Here's a quote to conjure with.
A spokesman for Virgin Media said that the arrival of wireless connection at selected London Underground stations was "a truly historic moment, as we connect millions of Tube passengers to the wonderful world of the Internet for the first time". Now, I don't know about you, but I'm rather used to the wonders of telecom technology. I can have a free video-call to my daughter on another continent; I can telephone someone from halfway over the Atlantic; I can even have a device that rings home and tells my television what I'd like to record. So the idea that I can call someone from the platform at King's Cross to say that I'm going to be five minutes late is not my idea of pushing forward the frontiers of discovery.
The other thing, Mr Virgin, is that most of us have been acquainted with "the wonderful world of the Internet" for some time, and have found it to be not without its societal disadvantages. But that's for another day.
We are asked to applaud the arrival of wi-fi hotspots at 80 stations in time for the Olympic Games (it won't be available on moving trains just yet) as if we had just been presented with a cure for cancer. I don't want to appear ungrateful – it is a free service until everyone's gone back home after the Games – but I can't be alone among the capital's travellers in believing that one of the attractions of the Tube is that, unlike on a bus, you don't have to listen to other people's tedious telephone conversations.
It is rather comforting to encounter a whole carriage of commuters engaged in the old-fashioned pursuit of reading, whether it's newspapers (free or paid-for, it's all the same to me), books or e-readers.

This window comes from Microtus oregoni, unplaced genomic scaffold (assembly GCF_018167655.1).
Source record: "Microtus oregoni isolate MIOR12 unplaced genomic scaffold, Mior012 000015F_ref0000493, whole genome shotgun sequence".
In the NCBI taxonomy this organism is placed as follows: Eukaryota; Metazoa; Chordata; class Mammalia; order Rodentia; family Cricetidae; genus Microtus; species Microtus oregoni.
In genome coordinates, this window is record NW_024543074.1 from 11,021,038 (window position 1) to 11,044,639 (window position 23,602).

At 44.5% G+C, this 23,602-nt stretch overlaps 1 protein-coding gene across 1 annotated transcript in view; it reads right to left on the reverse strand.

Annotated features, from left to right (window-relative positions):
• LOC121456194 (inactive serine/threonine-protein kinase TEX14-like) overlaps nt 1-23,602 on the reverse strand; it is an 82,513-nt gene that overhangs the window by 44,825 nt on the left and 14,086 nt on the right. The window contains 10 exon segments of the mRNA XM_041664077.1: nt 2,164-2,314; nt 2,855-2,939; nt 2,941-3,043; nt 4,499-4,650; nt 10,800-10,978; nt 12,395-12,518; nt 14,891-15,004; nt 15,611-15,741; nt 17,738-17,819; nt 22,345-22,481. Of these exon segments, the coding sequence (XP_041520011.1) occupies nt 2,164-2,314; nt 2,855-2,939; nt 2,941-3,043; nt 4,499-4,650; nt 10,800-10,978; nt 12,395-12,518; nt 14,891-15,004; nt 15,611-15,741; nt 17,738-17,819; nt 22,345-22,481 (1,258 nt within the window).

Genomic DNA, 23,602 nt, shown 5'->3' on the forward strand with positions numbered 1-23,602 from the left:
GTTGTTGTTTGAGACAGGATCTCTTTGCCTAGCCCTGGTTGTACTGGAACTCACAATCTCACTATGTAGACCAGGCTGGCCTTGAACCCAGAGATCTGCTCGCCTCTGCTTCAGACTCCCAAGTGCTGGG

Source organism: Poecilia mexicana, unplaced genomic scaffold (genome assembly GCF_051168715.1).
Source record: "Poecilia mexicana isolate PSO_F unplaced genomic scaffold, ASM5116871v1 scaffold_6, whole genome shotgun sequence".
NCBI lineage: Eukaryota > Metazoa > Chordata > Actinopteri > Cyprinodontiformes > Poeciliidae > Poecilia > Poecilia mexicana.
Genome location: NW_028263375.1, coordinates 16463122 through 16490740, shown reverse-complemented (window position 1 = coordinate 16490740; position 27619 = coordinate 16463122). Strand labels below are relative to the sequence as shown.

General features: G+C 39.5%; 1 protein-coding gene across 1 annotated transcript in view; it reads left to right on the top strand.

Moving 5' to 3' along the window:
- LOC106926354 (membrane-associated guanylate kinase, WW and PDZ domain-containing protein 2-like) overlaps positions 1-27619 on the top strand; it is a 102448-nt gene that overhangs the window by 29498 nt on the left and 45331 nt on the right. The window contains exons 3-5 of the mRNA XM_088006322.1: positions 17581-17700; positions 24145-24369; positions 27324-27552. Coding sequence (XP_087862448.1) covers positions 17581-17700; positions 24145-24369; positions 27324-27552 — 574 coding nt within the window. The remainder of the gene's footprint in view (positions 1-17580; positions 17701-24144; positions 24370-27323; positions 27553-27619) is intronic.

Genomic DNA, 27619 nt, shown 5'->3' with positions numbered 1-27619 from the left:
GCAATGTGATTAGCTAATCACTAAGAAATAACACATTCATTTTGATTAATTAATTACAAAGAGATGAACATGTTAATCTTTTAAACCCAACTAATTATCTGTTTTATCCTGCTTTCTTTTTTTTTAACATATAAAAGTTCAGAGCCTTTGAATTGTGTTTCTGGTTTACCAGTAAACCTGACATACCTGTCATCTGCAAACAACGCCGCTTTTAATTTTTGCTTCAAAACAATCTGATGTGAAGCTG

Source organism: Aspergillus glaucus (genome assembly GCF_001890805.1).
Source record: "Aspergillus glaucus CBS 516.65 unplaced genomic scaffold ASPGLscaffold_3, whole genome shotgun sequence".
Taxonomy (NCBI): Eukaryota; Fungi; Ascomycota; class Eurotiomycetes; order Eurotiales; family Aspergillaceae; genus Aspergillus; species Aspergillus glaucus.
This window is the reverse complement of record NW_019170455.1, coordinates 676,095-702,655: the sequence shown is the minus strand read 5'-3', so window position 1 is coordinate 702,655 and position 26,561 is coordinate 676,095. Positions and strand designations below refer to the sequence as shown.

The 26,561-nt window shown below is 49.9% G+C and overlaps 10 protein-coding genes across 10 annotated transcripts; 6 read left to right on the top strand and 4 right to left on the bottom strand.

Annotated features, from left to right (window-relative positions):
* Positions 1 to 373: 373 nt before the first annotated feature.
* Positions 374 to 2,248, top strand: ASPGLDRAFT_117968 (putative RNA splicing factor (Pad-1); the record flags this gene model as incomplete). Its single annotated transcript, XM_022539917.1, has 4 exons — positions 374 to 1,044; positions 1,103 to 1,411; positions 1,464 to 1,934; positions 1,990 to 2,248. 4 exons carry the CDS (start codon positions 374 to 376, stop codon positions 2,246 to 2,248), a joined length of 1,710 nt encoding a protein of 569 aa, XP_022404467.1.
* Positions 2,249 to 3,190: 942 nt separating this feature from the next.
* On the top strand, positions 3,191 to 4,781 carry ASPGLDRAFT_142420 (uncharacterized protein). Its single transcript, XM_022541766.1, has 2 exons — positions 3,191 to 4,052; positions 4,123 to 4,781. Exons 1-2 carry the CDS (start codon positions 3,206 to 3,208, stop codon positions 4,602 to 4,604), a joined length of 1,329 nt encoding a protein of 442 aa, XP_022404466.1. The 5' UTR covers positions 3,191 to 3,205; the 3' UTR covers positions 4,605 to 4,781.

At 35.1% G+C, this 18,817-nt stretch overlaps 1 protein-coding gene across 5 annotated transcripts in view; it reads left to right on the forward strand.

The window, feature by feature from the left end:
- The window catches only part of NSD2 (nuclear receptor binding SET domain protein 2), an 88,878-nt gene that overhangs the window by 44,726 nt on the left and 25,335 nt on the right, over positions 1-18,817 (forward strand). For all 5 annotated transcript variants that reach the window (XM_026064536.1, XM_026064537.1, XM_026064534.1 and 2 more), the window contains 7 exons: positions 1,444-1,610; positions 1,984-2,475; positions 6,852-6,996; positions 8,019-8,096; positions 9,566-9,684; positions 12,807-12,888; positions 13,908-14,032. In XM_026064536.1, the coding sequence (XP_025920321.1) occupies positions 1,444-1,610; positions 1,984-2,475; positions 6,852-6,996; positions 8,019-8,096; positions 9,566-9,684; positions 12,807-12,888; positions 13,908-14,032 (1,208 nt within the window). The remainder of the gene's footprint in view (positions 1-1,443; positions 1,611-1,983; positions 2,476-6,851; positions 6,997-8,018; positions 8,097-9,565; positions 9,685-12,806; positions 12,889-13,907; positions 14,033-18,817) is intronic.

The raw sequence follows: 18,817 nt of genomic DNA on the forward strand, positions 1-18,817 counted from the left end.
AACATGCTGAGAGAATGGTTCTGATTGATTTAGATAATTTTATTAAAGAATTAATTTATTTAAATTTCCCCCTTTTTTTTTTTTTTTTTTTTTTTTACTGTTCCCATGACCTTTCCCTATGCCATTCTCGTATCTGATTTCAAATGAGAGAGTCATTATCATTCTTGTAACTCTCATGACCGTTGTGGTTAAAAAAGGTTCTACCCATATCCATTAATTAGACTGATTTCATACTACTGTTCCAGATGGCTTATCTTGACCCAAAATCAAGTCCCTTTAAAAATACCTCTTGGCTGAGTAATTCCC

Boris Johnson says "millions of passengers will now be able to connect to their work, friends or access the latest news and travel information", but would it really be such a disaster not to be connected to the wider world for the 15 minutes or so of the average Tube journey?
The other slight problem with Mr Johnson's statement is that he obviously hasn't travelled around the capital very much recently. On the move? You must be joking. The combination of the June monsoon, Diamond Jubilee road closures and ongoing works for the Olympics means central London has resembled a huge car park for the past few weeks.
Is it unpatriotic to feel an antipathy towards the Olympics before it's even started? The Tube workers and the bus drivers are all getting paid bonuses for the extra work caused by the Games. What about the hard-done-by citizens?
I think we deserve compensation for the inconvenience, for the weeks of traffic jams, for the forthcoming hike in prices, for being force-fed what a brilliant thing it is for us all and, now, for having to hear someone on a Tube platform shout: "I'm not on the train!"Follow @Simon_Kelner Reuse content